At a recent talk at Influence, a multi-generational woman’s group at Liberty Evangelical Free Church in Pella, Iowa, we explored the idea of renewing our minds. Is it possible? The Bible says it is. So does science.
It start with choosing what we are going to think about. Yes, you can choose your thoughts. And what you choose will be obvious in your words and your actions.
Just as you learn to play an instrument or shoot a basketball through regular practice, you can teach your brain to follow a healthy, rather than fear-based, path by practicing the thought-process you want it to follow.
Are you willing to spend 15 minutes per day for a month to try it? Once you see how it works, you will want to keep going for two more months to cement this pathway firmly in your brain.
Schedule 15 minutes per day. Get a notebook. Be there.
Try it for a month. Cement the pathway with 2 more monthly sessions.
Pattern your prayer after the Psalms. The authors often begin with themselves and their problems, move to remembering and praising God for what He has done for them, and end up in worshiping an awesome, all-powerful, loving God who is so much bigger than we can understand. You can also reverse this order, but your prayer should contain all three themes: yourself, you and God, God.
Quiet your mind and listen for the Holy Spirit’s message for you. He’s waiting for you. The Holy Spirit speaks to all of us, but in a way that is special to each one. Some of us may see a picture, or a number, or a text. Others hear a voice, feel a push toward something, or just experience a “feeling.” Sometimes a person, a thought, an urgency pops into our heads, and we don’t know where it’s from. Stop and ask, “Holy Spirit, is this from you?”
It’s not up to you to fill this quiet space—trying to do so may block the Holy Spirit’s voice. You may find it helpful to do some repetitive movements before settling into a comfortable position. Take several deeps breaths and release them slowly, and then drift. If a part of your body remains tense, wiggle it slowly and return to relaxation. If your brain starts to move into a to-do list or frustration, focus on your breathing to stop it or use a breath prayer. Here are two examples: inhale “God’s air in my lungs” and exhale “His voice in my mind” or inhale “Son of the Living God,” exhale “have mercy on me, a sinner.”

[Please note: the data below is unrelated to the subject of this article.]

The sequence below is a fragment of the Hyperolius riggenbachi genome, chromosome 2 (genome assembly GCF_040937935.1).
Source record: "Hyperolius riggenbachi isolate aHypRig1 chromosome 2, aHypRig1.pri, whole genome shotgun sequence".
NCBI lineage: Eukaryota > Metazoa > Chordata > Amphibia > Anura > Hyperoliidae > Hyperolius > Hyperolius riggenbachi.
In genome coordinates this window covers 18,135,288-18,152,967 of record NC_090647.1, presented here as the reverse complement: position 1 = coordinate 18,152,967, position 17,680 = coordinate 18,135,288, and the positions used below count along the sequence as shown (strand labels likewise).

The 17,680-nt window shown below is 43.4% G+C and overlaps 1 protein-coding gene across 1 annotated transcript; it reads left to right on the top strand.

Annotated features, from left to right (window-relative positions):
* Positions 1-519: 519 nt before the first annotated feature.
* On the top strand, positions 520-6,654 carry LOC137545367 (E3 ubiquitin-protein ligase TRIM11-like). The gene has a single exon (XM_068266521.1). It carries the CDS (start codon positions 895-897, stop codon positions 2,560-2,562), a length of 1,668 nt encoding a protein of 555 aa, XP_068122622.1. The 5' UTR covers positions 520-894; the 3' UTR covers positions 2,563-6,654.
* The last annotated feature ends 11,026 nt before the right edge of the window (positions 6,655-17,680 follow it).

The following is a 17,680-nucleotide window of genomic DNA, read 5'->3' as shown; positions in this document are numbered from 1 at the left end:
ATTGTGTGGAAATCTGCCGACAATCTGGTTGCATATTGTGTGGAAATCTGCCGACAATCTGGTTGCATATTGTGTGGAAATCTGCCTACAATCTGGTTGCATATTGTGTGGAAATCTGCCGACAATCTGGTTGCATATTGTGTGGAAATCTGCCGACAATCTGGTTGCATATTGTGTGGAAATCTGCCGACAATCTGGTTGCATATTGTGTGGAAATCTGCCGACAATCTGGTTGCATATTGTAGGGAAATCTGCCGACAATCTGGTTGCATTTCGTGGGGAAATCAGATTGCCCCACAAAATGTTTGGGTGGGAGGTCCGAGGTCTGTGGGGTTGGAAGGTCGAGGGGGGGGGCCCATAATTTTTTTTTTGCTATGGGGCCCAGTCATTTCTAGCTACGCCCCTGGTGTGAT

This takes practice, and there are days we won’t hear anything we recognize. This is not a failure, it is practice. Move on to the next step.
You don’t have to have a plan of what to write before you start. If there’s nothing in your mind, start writing anything. “I don’t have any idea what to write.” “My name is ____ and I am ____.” “Lord, I don’t know if you are talking to me at all…” You could draw a picture of something specific or scribble on the page. Put the pen to paper.
Just write. There is not right or wrong. It’s not a book, but only a paragraph or two. It’s not complete sentences or correct spelling or grammar or a profound thought. It’s the practice of writing, and this too will become easier with practice.
Review, Prepare, and Practice New Thoughts
Select a positive thought to counter a negative flow of thoughts in your brain. What you choose is also a personal preference and dependent on what you heard during quiet listening and writing. If God brought something to your mind, focus on forming a new thought in that area.
Remember, don’t wait for a negative thought to come to your mind. Instead, practice and chart out a positive alternative path in your brain. By repetitively focusing on a positive you will make it stronger (and vice versa). So select an alternative thought to your negative—one that is positive and God-inspired—and practice it seven times every day.
Dr. Caroline Leaf developed an online app that leads you in a similar way through developing a new, healthy mind. you can find it at: www.21daybraindetox.com